9. I put on Suzuki Jimny turn-signal lamps on Daihatsu Espass side-view mirrors. Granted, the lamps were too short but i didn't get any better candidate.

10. As you may have noticed, i custom-made a bed-cover for it. It was made from two 0.9mm aluminum sheets with iron bars as the frame. I used door hinge on the left side and two wing nuts on the right side to keep it closed. If i wanted to open the cover, i just had to unfasten the wing nuts. It cost me near $40 to make the bed-cover.
I kept the pickup for more than 4 years and sold it a few months ago. I was very sad when it was sold. So many memories were made with that truck. Even my girlfriend was sad also because it accompanied us on our dates. Well, sadly, keeping it would be too much hassle due to the way i work, moving from one city to another. Besides, i think it's about time for me to get my own car. So i made up my mind to sell it. Now, i am ready to make new memories with The Dog!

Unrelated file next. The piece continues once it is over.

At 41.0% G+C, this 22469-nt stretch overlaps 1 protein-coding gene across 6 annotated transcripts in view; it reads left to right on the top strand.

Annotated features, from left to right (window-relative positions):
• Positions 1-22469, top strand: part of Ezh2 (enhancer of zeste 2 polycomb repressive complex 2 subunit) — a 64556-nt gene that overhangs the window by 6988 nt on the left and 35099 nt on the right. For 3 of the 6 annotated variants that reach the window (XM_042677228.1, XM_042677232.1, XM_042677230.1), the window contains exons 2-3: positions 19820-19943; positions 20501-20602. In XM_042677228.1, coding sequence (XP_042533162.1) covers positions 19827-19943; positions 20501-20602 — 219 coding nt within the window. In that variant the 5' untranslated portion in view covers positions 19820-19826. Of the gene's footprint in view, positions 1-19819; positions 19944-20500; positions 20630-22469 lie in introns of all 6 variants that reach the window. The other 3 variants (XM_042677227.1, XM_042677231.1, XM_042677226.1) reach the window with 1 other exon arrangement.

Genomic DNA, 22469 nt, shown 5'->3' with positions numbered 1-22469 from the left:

Sunday, June 21, 2009

DIY Dashboard Panel Part 2 - Low Fuel Warning Circuit

Since i failed to find a 2-inch fuel level gauge that looks similar to my other gauges, i decided not to install it. However, since i still need to know if i have enough fuel, i need some kind of warning lamp to remind of of low fuel volume. Actually, i was surprised why didn't i think of this before. This is much useful than a fuel level gauge. I don't need to know how much fuel left in my tank, i just need a reminder for me to fill up the tank so a warning lamp is the way to go! It takes less space and it should cost less to build.

Fuel level gauges are actually amp-meters. It measures the variation of current caused by varying resistance in the fuel level sender. It all goes down to the Ohm law:
Voltage = Current x Resistance
where voltage should be constant somewhere around 12 volts.

There could be slight variation but basically, the circuit is wired as such: